# Reading the Comics, January 4, 2020: Representations Edition

The start of the year brings me comic strips I can discuss in some detail. There are also some that just mention a mathematical topic, and don’t need more than a mention that the strip exists. I’ll get to those later.

Jonathan Lemon’s Rabbits Against Magic for the 2nd is another comic strip built on a very simple model of animal reproduction. We saw one late last year with a rat or mouse making similar calculations. Any calculation like this builds on some outright untrue premises, particularly in supposing that every rabbit that’s born survives, and that the animals breed as much as could do. It also builds on some reasonable simplifications. Things like an average litter size, or an average gestation period, or time it takes infants to start breeding. These sorts of exponential-growth calculations depend a lot on exactly what assumptions you make. I tried reproducing Lemon’s calculation. I didn’t hit 95 billion offspring. But I got near enough to say that Lemon’s right to footnote this as ‘true’. I wouldn’t call them “baby bunnies”, though; after all, some of these offspring are going to be nearly seven years old by the end of this span.

Zach Weinersmith’s Saturday Morning Breakfast Cereal for the 3rd justifies why “mathematicians are no longer allowed to [sic] sporting events” with mathematicians being difficult. Each of the signs is mean to convey the message “We’re #1”. The notations are just needlessly inaccessible, in that way nerds will do things.

$0.\bar{9}$ first. The bar over over a decimal like this means to repeat what is underneath the bar without limit. So this is the number represented by 0.99999… and this is another way to write the number 1. This sometimes makes people uncomfortable; the proof is to think what the difference is between 1 and the number represented by 0.999999 … . The difference is smaller than any positive number. It’s certainly not negative. So the difference is zero. So the two numbers have to be the same number.

$0^0$ is the controversial one here. The trouble is that there are two standard rules that clash here. One is the rule that any real number raised to the zeroth power is 1. The other is the rule that zero raised to any positive real number is 0. We don’t ask about zero raised to a negative number. These seem to clash. That we only know zero raised to positive real numbers is 0 seems to break the tie, and justify concluding the number-to-the-zero-power rule should win out. This is probably what Weinersmith, or Weinersmith’s mathematician, was thinking. If you forced me to say what I think $0^0$ should be, and didn’t let me refuse to commit to a value, I’d probably pick “1” too. But.

The expression $x^x$ exists for real-valued numbers x, and that’s fine. We can look at $\lim_{x \rightarrow 0 } x^x$ and that number’s 1. But what if x is a complex-valued number? If that’s the case, then this limit isn’t defined. And mathematicians need to work with complex-valued numbers a lot. It would be daft to say “real-valued $0^0$ is 1, but complex-valued $0^0$ isn’t anything”. So we avoid the obvious daftness and normally defer to saying $0^0$ is undefined.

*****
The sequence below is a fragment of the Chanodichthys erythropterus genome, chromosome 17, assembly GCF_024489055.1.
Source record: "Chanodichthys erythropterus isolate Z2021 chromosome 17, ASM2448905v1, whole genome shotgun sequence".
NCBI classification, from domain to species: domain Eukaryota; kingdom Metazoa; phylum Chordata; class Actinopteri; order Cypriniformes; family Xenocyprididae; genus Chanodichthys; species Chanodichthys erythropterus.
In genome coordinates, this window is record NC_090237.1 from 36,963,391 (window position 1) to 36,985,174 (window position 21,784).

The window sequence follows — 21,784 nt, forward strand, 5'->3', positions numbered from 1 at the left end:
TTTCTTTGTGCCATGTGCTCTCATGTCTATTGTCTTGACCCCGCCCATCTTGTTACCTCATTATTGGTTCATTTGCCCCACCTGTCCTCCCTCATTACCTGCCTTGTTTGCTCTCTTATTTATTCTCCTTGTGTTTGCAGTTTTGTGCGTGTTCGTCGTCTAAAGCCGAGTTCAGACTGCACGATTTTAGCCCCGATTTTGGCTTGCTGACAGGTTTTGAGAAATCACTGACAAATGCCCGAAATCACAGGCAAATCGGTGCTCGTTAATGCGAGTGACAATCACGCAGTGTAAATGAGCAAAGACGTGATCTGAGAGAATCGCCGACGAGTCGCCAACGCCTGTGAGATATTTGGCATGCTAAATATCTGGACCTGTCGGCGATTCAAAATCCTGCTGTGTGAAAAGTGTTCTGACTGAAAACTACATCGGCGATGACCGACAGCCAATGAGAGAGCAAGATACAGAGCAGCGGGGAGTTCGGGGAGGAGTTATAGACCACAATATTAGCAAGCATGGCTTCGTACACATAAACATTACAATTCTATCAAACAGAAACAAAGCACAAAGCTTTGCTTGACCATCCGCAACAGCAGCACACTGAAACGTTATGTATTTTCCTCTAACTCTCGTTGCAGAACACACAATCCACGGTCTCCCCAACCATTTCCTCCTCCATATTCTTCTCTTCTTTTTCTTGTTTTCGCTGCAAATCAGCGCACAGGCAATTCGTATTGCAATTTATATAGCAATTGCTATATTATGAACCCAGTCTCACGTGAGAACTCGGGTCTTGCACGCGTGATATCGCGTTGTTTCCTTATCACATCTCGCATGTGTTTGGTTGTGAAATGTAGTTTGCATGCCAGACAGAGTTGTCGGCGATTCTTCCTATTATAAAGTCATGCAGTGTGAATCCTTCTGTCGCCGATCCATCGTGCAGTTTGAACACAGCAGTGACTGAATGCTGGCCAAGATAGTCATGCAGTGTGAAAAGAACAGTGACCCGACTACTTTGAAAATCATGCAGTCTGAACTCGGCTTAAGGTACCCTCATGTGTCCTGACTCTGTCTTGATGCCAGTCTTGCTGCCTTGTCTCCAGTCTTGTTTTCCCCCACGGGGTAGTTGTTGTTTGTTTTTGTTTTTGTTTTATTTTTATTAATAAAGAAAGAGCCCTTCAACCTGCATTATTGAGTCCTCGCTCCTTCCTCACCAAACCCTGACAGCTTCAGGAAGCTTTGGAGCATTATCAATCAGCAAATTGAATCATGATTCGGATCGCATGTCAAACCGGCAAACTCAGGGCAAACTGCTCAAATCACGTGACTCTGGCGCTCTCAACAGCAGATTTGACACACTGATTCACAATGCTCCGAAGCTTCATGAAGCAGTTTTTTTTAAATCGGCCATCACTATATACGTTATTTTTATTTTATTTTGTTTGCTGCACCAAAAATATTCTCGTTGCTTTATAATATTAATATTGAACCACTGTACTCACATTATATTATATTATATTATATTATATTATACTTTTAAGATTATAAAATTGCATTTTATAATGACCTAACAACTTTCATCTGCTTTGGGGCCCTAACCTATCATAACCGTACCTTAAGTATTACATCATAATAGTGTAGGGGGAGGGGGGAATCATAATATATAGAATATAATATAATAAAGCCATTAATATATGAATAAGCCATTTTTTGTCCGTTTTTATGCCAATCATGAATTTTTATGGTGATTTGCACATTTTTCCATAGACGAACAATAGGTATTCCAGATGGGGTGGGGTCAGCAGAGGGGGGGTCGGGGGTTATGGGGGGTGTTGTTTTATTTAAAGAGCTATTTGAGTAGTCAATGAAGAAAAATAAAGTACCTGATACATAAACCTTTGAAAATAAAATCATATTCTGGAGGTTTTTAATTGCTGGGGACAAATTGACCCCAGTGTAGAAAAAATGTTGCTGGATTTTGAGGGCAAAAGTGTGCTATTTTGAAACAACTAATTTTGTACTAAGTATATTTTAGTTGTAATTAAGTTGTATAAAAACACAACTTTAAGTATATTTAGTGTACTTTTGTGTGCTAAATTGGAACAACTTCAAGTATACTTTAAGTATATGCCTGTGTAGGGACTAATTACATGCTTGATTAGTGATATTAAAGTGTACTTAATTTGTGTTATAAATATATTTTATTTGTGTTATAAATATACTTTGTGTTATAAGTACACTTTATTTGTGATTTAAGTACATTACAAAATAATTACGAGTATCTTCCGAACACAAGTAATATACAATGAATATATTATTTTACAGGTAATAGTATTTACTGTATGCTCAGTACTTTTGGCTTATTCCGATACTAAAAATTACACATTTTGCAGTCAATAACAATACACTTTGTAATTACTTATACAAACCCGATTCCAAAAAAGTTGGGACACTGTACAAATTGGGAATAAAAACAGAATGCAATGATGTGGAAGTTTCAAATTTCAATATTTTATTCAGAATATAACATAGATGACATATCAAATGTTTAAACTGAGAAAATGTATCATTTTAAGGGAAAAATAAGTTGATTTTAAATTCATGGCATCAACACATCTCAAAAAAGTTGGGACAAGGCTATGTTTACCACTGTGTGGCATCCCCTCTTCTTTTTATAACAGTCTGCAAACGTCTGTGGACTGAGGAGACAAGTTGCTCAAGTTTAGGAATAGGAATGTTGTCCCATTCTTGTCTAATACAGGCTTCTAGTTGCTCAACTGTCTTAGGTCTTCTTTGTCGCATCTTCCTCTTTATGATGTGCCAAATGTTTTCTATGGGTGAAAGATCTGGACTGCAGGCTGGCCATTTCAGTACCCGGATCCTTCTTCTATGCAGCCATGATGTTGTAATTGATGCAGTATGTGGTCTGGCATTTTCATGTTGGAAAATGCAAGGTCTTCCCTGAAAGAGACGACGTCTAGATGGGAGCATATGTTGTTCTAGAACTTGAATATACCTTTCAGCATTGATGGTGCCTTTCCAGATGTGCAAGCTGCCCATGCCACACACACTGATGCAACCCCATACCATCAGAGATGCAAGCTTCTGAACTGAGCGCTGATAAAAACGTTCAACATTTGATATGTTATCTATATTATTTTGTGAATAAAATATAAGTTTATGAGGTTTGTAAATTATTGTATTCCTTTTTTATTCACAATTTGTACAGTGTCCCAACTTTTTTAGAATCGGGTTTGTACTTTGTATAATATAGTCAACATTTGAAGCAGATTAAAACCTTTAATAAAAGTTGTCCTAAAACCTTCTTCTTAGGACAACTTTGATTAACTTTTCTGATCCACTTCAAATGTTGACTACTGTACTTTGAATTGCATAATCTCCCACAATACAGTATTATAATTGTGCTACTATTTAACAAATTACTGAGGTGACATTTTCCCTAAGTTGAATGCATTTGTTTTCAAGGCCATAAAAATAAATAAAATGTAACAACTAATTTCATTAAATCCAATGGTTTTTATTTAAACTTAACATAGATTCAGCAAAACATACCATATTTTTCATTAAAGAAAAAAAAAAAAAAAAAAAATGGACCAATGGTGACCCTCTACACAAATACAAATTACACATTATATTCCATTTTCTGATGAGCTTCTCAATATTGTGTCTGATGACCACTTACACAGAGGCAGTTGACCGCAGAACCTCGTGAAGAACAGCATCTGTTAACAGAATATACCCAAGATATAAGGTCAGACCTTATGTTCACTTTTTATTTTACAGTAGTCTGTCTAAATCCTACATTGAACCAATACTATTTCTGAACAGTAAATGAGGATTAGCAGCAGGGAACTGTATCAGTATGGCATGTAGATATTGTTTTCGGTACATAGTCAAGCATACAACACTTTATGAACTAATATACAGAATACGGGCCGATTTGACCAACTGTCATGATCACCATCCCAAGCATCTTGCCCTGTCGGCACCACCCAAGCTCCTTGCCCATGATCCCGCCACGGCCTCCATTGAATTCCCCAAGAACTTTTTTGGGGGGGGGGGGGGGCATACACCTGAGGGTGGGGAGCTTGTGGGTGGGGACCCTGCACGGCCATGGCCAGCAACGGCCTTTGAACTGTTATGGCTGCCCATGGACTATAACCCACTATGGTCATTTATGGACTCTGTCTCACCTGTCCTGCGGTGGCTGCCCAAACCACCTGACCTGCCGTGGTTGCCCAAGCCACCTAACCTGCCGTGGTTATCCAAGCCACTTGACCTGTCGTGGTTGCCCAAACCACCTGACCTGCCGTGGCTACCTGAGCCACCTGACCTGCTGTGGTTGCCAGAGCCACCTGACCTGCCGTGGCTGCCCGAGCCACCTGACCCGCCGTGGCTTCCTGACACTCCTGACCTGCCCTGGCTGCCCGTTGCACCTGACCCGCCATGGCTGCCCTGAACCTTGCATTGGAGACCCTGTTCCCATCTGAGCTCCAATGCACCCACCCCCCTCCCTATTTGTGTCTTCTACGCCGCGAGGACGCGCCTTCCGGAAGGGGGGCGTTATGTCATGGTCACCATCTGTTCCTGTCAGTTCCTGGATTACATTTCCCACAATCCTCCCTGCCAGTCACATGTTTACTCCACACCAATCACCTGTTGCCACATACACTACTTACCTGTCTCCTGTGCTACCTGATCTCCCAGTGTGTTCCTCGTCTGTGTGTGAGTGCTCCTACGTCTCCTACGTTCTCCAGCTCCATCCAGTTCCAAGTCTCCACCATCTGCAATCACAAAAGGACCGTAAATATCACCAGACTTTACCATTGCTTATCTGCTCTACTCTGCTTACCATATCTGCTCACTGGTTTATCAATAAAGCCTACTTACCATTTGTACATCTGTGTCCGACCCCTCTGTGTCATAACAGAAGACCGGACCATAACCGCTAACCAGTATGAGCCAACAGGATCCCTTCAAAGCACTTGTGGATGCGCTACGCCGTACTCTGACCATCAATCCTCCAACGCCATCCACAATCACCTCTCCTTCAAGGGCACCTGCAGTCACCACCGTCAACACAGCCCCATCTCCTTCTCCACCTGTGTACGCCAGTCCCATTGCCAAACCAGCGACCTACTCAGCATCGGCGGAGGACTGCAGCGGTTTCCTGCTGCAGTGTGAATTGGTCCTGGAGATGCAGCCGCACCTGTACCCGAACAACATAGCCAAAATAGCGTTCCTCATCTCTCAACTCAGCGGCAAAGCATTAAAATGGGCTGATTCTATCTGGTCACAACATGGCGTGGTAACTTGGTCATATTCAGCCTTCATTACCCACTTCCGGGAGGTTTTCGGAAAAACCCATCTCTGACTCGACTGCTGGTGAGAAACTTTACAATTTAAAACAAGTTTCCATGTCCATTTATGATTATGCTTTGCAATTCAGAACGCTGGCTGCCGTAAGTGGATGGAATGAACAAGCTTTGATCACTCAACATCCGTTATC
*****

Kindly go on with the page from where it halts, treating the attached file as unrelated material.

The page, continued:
The last expression is $e^{\frac{\pi}{2}} \imath^{\imath}$. This $\imath$ is that famous base of imaginary numbers, one of those numbers for which $\imath^2 = -1$. Complex-valued numbers can be multiplied and divided and raised to powers just like real-valued numbers can. And, remarkably — it surprised me — the number $\imath^{\imath}$ is equal to $e^{-\frac{\pi}{2}}$. That’s the reciprocal of $e^{\frac{\pi}{2}}$.

There are a couple of ways to show this. A straightforward method uses the famous Euler formula, that $e^{\imath x} = \cos(x) + \imath\sin(x)$. This implies that $e^{\imath \frac{\pi}{2}} = \imath$. So $\imath^{\imath}$ has to equal $(e^{\imath \frac{\pi}{2}})^{\imath}$. That’s equal to $e^{\imath^2 \frac{\pi}{2}})$, or $e^{- \frac{\pi}{2}})$. If you find it weird that an imaginary number raised to an imaginary number gives you a real number — it’s a touch less than 0.208 — then, well, you see how weird even the simple things can be.

Gary Larson’s The Far Side for the 4th references Abraham Lincoln’s famous use of “four score and seven” to represent 87. There have been many ways to give names to numbers. As we’ve gotten comfortable with decimalization, though, most of them have faded away. I think only dozens and half-dozens remain in common use; if it weren’t for Lincoln’s style surely nobody today would remember “score” as a way to represent twenty. It probably avoids ambiguities that would otherwise plague words like “hundred”, but it does limit one’s prose style. The talk about carrying the one and taking away three is flavor. There’s nothing in turning eighty-seven into four-score-and-seven that needs this sort of arithmetic.

I hope later this week to list the comic strips which just mentioned some mathematical topic. That essay, and next week’s review of whatever this week is mathematical, should appear at this link. Thanks for reading.